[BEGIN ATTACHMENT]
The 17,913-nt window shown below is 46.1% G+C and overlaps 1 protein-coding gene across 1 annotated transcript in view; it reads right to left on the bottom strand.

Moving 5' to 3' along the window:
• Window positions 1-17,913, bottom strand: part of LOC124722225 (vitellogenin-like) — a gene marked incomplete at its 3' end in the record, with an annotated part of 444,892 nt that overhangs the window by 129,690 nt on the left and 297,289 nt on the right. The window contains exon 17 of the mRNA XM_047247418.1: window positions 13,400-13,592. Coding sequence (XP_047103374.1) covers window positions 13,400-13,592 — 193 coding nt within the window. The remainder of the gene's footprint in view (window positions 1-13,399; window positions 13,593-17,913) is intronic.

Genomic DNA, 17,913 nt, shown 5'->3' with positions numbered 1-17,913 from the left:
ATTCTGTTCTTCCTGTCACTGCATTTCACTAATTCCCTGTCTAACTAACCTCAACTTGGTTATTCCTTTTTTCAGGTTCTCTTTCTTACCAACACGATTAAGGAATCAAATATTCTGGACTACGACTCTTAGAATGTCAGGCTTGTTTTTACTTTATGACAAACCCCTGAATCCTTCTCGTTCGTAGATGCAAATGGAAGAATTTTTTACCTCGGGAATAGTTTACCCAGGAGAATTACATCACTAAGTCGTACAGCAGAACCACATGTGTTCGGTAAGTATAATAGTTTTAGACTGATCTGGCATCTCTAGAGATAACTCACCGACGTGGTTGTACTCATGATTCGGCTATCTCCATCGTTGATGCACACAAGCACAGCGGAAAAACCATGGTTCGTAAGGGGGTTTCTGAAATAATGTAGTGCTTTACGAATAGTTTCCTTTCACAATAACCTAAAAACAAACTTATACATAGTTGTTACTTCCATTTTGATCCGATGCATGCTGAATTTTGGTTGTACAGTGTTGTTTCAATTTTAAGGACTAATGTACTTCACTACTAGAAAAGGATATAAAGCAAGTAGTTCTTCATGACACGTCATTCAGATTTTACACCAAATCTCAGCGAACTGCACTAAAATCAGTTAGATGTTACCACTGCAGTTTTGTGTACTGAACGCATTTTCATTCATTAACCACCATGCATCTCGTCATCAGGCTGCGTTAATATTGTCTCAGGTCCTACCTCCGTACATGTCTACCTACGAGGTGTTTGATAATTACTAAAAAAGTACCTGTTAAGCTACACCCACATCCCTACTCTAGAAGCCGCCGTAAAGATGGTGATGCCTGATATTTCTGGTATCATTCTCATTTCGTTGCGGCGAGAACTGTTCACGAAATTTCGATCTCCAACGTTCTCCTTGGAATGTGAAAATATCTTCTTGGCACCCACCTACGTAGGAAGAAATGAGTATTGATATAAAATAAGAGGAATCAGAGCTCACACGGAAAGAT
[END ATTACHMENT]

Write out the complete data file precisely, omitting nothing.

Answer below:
The 17,913-nt window shown below is 46.1% G+C and overlaps 1 protein-coding gene across 1 annotated transcript in view; it reads right to left on the bottom strand.

Moving 5' to 3' along the window:
• Window positions 1-17,913, bottom strand: part of LOC124722225 (vitellogenin-like) — a gene marked incomplete at its 3' end in the record, with an annotated part of 444,892 nt that overhangs the window by 129,690 nt on the left and 297,289 nt on the right. The window contains exon 17 of the mRNA XM_047247418.1: window positions 13,400-13,592. Coding sequence (XP_047103374.1) covers window positions 13,400-13,592 — 193 coding nt within the window. The remainder of the gene's footprint in view (window positions 1-13,399; window positions 13,593-17,913) is intronic.

Genomic DNA, 17,913 nt, shown 5'->3' with positions numbered 1-17,913 from the left:
ATTCTGTTCTTCCTGTCACTGCATTTCACTAATTCCCTGTCTAACTAACCTCAACTTGGTTATTCCTTTTTTCAGGTTCTCTTTCTTACCAACACGATTAAGGAATCAAATATTCTGGACTACGACTCTTAGAATGTCAGGCTTGTTTTTACTTTATGACAAACCCCTGAATCCTTCTCGTTCGTAGATGCAAATGGAAGAATTTTTTACCTCGGGAATAGTTTACCCAGGAGAATTACATCACTAAGTCGTACAGCAGAACCACATGTGTTCGGTAAGTATAATAGTTTTAGACTGATCTGGCATCTCTAGAGATAACTCACCGACGTGGTTGTACTCATGATTCGGCTATCTCCATCGTTGATGCACACAAGCACAGCGGAAAAACCATGGTTCGTAAGGGGGTTTCTGAAATAATGTAGTGCTTTACGAATAGTTTCCTTTCACAATAACCTAAAAACAAACTTATACATAGTTGTTACTTCCATTTTGATCCGATGCATGCTGAATTTTGGTTGTACAGTGTTGTTTCAATTTTAAGGACTAATGTACTTCACTACTAGAAAAGGATATAAAGCAAGTAGTTCTTCATGACACGTCATTCAGATTTTACACCAAATCTCAGCGAACTGCACTAAAATCAGTTAGATGTTACCACTGCAGTTTTGTGTACTGAACGCATTTTCATTCATTAACCACCATGCATCTCGTCATCAGGCTGCGTTAATATTGTCTCAGGTCCTACCTCCGTACATGTCTACCTACGAGGTGTTTGATAATTACTAAAAAAGTACCTGTTAAGCTACACCCACATCCCTACTCTAGAAGCCGCCGTAAAGATGGTGATGCCTGATATTTCTGGTATCATTCTCATTTCGTTGCGGCGAGAACTGTTCACGAAATTTCGATCTCCAACGTTCTCCTTGGAATGTGAAAATATCTTCTTGGCACCCACCTACGTAGGAAGAAATGAGTATTGATATAAAATAAGAGGAATCAGAGCTCACACGGAAAGAT